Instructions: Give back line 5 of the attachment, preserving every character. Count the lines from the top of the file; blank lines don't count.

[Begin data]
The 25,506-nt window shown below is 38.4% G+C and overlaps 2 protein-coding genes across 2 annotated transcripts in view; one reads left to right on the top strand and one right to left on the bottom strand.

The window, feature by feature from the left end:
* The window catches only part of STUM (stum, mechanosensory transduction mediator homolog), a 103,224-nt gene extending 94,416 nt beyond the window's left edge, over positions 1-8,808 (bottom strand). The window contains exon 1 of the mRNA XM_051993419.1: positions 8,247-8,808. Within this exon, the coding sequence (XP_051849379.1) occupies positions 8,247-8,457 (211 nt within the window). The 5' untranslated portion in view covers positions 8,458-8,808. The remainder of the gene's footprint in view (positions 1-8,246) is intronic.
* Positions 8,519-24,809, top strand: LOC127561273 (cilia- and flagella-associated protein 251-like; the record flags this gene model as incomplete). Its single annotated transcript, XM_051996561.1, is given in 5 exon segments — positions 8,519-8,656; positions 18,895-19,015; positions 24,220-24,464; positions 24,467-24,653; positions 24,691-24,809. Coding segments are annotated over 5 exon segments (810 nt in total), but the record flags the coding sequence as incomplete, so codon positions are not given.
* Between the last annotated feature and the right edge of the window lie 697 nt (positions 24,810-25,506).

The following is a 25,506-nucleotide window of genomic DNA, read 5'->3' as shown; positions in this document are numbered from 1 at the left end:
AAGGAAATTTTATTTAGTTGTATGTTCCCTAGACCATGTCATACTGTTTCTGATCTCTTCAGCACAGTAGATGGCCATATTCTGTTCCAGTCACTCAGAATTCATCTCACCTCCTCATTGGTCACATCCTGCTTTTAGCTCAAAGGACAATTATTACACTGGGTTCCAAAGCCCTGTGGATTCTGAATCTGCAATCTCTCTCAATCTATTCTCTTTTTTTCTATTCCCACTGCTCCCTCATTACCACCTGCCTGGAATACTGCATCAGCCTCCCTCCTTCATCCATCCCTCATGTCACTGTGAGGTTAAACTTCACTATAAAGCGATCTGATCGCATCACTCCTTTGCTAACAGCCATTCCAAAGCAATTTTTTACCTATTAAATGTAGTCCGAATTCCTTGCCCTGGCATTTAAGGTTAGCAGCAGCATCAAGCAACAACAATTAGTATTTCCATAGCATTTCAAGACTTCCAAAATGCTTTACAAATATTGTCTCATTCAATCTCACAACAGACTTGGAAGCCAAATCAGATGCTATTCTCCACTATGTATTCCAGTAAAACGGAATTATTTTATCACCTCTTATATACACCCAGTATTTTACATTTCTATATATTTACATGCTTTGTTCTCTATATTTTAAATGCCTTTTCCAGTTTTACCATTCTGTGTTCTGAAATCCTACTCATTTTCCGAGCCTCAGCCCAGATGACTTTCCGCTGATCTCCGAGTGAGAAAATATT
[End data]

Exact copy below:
* Between the last annotated feature and the right edge of the window lie 697 nt (positions 24,810-25,506).